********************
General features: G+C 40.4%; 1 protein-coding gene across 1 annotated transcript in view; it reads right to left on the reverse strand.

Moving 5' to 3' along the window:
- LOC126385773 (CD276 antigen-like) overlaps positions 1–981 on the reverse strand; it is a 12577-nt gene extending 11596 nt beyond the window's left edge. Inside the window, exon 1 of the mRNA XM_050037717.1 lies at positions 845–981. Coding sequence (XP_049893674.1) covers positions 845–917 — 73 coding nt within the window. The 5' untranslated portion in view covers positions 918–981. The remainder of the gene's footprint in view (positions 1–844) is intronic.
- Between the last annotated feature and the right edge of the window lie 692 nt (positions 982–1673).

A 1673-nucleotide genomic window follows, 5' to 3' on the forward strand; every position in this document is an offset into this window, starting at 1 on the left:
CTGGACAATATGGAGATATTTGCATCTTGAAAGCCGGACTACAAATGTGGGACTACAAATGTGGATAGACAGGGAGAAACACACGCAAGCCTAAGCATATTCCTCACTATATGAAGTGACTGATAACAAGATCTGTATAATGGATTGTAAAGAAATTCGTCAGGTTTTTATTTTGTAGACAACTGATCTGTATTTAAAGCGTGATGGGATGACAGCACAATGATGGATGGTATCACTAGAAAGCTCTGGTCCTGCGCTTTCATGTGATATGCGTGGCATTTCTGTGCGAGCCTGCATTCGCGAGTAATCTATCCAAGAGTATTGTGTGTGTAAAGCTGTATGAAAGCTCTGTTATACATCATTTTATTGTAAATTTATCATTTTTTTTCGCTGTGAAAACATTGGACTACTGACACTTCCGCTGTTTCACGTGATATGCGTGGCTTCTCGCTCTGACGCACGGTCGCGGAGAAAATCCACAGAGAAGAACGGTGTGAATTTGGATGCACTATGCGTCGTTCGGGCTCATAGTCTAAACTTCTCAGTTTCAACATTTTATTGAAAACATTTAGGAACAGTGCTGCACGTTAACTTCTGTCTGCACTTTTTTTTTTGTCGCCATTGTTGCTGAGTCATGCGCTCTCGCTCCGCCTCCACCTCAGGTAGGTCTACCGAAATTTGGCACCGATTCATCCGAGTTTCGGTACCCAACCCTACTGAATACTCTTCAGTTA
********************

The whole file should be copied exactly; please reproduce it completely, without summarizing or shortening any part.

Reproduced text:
General features: G+C 40.4%; 1 protein-coding gene across 1 annotated transcript in view; it reads right to left on the reverse strand.

Moving 5' to 3' along the window:
- LOC126385773 (CD276 antigen-like) overlaps positions 1–981 on the reverse strand; it is a 12577-nt gene extending 11596 nt beyond the window's left edge. Inside the window, exon 1 of the mRNA XM_050037717.1 lies at positions 845–981. Coding sequence (XP_049893674.1) covers positions 845–917 — 73 coding nt within the window. The 5' untranslated portion in view covers positions 918–981. The remainder of the gene's footprint in view (positions 1–844) is intronic.
- Between the last annotated feature and the right edge of the window lie 692 nt (positions 982–1673).

A 1673-nucleotide genomic window follows, 5' to 3' on the forward strand; every position in this document is an offset into this window, starting at 1 on the left:
CTGGACAATATGGAGATATTTGCATCTTGAAAGCCGGACTACAAATGTGGGACTACAAATGTGGATAGACAGGGAGAAACACACGCAAGCCTAAGCATATTCCTCACTATATGAAGTGACTGATAACAAGATCTGTATAATGGATTGTAAAGAAATTCGTCAGGTTTTTATTTTGTAGACAACTGATCTGTATTTAAAGCGTGATGGGATGACAGCACAATGATGGATGGTATCACTAGAAAGCTCTGGTCCTGCGCTTTCATGTGATATGCGTGGCATTTCTGTGCGAGCCTGCATTCGCGAGTAATCTATCCAAGAGTATTGTGTGTGTAAAGCTGTATGAAAGCTCTGTTATACATCATTTTATTGTAAATTTATCATTTTTTTTCGCTGTGAAAACATTGGACTACTGACACTTCCGCTGTTTCACGTGATATGCGTGGCTTCTCGCTCTGACGCACGGTCGCGGAGAAAATCCACAGAGAAGAACGGTGTGAATTTGGATGCACTATGCGTCGTTCGGGCTCATAGTCTAAACTTCTCAGTTTCAACATTTTATTGAAAACATTTAGGAACAGTGCTGCACGTTAACTTCTGTCTGCACTTTTTTTTTTGTCGCCATTGTTGCTGAGTCATGCGCTCTCGCTCCGCCTCCACCTCAGGTAGGTCTACCGAAATTTGGCACCGATTCATCCGAGTTTCGGTACCCAACCCTACTGAATACTCTTCAGTTA